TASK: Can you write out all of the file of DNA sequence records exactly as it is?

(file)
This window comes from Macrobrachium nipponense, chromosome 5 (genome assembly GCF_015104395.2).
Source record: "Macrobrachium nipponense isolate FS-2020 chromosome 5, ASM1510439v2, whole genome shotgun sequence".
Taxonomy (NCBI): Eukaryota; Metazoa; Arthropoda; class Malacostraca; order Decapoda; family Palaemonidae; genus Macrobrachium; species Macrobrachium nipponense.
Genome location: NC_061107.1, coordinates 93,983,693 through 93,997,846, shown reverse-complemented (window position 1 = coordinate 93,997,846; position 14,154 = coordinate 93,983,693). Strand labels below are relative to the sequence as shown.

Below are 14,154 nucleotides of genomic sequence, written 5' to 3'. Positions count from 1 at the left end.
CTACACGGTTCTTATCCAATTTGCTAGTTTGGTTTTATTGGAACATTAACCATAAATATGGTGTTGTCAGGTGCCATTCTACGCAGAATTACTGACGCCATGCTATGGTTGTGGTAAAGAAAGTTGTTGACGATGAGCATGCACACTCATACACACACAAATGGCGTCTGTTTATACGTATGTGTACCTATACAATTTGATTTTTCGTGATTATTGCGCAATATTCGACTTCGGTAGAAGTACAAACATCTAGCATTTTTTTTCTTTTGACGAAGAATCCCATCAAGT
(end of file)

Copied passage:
This window comes from Macrobrachium nipponense, chromosome 5 (genome assembly GCF_015104395.2).
Source record: "Macrobrachium nipponense isolate FS-2020 chromosome 5, ASM1510439v2, whole genome shotgun sequence".
Taxonomy (NCBI): Eukaryota; Metazoa; Arthropoda; class Malacostraca; order Decapoda; family Palaemonidae; genus Macrobrachium; species Macrobrachium nipponense.
Genome location: NC_061107.1, coordinates 93,983,693 through 93,997,846, shown reverse-complemented (window position 1 = coordinate 93,997,846; position 14,154 = coordinate 93,983,693). Strand labels below are relative to the sequence as shown.

Below are 14,154 nucleotides of genomic sequence, written 5' to 3'. Positions count from 1 at the left end.
CTACACGGTTCTTATCCAATTTGCTAGTTTGGTTTTATTGGAACATTAACCATAAATATGGTGTTGTCAGGTGCCATTCTACGCAGAATTACTGACGCCATGCTATGGTTGTGGTAAAGAAAGTTGTTGACGATGAGCATGCACACTCATACACACACAAATGGCGTCTGTTTATACGTATGTGTACCTATACAATTTGATTTTTCGTGATTATTGCGCAATATTCGACTTCGGTAGAAGTACAAACATCTAGCATTTTTTTTCTTTTGACGAAGAATCCCATCAAGT